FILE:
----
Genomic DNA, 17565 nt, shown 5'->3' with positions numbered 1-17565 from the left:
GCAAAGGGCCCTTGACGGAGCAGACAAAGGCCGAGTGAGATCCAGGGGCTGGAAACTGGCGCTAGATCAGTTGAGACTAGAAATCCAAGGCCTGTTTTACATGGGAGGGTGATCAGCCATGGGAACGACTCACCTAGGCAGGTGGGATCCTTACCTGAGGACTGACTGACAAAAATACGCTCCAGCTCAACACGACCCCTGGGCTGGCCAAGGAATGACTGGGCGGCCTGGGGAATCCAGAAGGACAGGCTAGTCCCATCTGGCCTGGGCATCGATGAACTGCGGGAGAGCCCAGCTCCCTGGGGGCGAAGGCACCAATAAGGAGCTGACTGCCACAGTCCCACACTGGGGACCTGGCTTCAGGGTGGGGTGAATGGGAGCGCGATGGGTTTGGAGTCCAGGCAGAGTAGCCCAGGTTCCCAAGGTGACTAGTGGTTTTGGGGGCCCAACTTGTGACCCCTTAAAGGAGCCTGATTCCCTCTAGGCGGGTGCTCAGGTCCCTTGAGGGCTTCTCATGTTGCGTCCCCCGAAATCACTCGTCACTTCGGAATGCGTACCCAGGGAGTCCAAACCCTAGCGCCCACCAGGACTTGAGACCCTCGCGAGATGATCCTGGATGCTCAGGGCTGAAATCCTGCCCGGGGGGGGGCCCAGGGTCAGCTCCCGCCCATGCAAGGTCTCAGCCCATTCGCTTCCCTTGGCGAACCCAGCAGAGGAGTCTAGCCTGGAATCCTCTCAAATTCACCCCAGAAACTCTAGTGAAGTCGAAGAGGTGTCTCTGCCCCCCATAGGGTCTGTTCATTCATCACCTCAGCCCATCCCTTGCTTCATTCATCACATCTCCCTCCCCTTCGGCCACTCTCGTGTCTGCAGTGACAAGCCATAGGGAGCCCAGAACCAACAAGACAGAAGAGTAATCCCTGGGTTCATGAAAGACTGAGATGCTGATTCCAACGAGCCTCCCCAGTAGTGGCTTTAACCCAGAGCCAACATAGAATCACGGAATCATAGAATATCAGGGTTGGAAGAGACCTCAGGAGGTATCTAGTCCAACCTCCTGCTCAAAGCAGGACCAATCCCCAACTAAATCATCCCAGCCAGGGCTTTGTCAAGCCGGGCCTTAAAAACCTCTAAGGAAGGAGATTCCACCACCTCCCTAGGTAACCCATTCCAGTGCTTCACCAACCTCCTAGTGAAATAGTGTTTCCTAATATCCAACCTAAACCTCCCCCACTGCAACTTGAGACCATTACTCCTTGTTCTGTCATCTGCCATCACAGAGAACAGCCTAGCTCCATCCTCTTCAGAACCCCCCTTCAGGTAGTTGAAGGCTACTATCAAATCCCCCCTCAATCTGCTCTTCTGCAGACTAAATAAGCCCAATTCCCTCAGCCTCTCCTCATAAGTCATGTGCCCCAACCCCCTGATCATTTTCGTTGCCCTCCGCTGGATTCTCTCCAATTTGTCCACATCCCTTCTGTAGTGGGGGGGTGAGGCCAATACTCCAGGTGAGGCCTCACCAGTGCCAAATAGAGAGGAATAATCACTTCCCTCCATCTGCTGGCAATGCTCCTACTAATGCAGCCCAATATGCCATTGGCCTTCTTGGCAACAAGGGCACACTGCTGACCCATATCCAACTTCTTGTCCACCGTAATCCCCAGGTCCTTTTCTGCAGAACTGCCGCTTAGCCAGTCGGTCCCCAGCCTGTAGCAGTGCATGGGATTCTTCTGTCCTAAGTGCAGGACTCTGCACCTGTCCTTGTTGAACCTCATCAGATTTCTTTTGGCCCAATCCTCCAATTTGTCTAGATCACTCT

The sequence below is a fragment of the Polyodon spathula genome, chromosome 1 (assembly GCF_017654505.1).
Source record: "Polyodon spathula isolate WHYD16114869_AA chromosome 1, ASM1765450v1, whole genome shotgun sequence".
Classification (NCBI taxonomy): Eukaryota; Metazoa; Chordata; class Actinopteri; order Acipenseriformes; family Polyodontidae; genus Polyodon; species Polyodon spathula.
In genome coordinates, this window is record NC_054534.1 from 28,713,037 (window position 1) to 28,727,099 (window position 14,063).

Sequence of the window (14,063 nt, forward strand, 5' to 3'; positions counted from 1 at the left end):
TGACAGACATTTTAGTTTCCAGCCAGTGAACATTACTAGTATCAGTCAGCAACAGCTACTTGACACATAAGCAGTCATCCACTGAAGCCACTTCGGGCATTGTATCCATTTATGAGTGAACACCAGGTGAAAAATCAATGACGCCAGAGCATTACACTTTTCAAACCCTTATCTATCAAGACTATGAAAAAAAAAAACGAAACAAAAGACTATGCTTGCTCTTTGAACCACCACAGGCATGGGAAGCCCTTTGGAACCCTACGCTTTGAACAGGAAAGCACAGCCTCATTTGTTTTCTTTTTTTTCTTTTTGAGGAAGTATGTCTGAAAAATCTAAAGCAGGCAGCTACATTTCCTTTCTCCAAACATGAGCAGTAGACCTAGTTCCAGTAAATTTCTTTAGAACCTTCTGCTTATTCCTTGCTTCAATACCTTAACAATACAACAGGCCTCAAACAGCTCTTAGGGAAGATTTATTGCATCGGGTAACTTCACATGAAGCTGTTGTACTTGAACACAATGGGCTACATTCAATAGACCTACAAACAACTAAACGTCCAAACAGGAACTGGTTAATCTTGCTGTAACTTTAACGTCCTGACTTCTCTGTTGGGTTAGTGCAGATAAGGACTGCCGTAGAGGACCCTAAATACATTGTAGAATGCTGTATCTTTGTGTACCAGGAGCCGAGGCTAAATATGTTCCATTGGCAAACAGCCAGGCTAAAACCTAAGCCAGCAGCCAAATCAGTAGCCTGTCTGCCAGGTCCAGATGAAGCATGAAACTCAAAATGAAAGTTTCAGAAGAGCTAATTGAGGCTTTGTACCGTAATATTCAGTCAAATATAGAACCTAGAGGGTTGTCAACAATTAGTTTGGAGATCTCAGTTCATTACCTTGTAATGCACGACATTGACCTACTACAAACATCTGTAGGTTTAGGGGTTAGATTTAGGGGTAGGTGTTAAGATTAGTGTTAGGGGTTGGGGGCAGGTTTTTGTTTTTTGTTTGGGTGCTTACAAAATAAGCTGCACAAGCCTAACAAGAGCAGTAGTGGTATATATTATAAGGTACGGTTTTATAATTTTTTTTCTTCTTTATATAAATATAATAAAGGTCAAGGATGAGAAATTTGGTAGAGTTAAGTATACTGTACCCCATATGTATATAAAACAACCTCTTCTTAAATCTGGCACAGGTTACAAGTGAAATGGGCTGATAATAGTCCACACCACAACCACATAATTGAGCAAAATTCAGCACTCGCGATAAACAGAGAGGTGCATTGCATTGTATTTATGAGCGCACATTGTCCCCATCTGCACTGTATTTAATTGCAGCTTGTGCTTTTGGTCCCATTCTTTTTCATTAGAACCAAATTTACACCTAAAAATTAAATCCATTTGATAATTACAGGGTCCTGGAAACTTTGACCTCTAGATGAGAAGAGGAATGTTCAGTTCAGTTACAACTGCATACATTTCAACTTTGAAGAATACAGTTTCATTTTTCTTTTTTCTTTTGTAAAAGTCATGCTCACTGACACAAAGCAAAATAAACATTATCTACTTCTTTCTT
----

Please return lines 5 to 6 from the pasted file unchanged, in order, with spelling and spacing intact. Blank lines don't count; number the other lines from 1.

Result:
Classification (NCBI taxonomy): Eukaryota; Metazoa; Chordata; class Actinopteri; order Acipenseriformes; family Polyodontidae; genus Polyodon; species Polyodon spathula.
In genome coordinates, this window is record NC_054534.1 from 28,713,037 (window position 1) to 28,727,099 (window position 14,063).